Platforms

Jan. 18th, 2016 03:37 am
omorka: (Default)
I have just about decided that I can't keep up with Tumblr and it's silly for me to try. Unfortunately, the Monkees fandom only seems to exist there and on Facebook, and I am not even attempting any fandom activity on Facebook; most of the people I have on there are either former students or family members. Most of the fanart end of the Channel Awesome/Chez Apocalypse famdom seems to be Tumblr-centric, too. *sigh*

I wish this sort of blogging-focused social networking was still popular. There are not words for how much I hate Facebook, and text posts more than three sentences long don't get responses on Tumblr. I don't mind Twitter, but it has pretty severe limitations and IMHO isn't much good for fandom stuff other than news and roleplaying. I end up writing twelve-tweet essays because of the character limit.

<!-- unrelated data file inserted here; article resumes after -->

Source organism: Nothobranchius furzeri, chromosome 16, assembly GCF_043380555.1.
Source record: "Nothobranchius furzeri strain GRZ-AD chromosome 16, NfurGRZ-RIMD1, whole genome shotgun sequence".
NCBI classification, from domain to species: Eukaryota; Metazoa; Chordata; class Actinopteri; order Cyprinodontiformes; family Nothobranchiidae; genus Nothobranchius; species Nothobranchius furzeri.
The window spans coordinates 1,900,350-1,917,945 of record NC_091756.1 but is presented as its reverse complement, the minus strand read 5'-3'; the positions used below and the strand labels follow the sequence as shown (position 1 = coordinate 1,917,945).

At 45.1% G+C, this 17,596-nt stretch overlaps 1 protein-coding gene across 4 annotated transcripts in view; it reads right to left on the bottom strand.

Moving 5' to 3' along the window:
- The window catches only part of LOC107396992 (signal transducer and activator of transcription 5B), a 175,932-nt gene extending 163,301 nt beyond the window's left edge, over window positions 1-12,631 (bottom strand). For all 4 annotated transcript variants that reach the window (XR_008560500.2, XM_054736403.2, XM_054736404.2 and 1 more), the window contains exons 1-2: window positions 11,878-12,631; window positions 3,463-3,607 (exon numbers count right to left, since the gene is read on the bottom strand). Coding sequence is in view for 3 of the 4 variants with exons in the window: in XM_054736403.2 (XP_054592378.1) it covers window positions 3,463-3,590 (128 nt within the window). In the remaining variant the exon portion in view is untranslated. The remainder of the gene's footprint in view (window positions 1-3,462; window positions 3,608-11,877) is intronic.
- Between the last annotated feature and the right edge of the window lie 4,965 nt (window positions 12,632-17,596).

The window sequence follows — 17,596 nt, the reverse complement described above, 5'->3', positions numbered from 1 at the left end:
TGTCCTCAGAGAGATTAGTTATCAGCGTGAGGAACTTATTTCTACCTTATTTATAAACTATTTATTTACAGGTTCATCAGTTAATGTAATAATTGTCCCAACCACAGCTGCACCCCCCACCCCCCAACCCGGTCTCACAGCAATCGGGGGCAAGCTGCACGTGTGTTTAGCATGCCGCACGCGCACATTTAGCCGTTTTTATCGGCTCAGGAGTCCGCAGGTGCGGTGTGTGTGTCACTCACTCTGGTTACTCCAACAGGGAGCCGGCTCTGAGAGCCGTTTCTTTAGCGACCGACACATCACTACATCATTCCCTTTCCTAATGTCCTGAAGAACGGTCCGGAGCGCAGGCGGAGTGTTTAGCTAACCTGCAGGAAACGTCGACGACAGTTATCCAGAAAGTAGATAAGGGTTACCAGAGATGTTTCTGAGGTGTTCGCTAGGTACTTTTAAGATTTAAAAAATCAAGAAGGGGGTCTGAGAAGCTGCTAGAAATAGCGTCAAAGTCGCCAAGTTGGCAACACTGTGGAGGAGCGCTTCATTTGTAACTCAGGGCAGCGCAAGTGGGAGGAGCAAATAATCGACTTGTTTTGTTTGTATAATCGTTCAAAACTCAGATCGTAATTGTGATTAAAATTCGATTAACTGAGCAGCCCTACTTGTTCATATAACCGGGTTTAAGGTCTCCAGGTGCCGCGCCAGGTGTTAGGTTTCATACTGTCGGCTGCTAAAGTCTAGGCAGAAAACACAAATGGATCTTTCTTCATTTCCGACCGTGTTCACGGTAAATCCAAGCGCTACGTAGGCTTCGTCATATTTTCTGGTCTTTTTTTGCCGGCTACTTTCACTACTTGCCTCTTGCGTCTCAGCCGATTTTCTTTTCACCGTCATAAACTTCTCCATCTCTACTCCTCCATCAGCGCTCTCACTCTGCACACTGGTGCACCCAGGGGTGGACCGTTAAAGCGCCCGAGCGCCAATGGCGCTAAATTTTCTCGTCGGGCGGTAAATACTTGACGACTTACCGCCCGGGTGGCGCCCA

Ah, well. At least there are a few folks still left here. I'm going to attempt to journal more often this year, although a lot of the time that's likely to be the "altar log" type posts (which I should be doing more often anyway).
omorka: (Monkees '68)
And here we are at the end of the series. It's been a fun little ride.

The last two episodes Behind The Cut )

So, that's the series. Head riffs on the series but isn't canonical. 33 1/3 Revolutions Per Monkee barely even does that. There is a 1997 special, written and directed by Nesmith with input from the others, that is their idea of what an episode would have looked like if the show had continued through the '90s, and which probably ought to be canonical, but which is impossible to find anywhere.

And now that I have their onscreen adventures well in my head, off to find what they've gotten up to in the wild, as it were.
omorka: (Monkees '68)
Except, of course, when they aren't.

Behold: an article that argues that the Monkees - more specifically, their Monkeemen alter egos - exist in the DC universe, at least in the Kingdom Come future dystopia.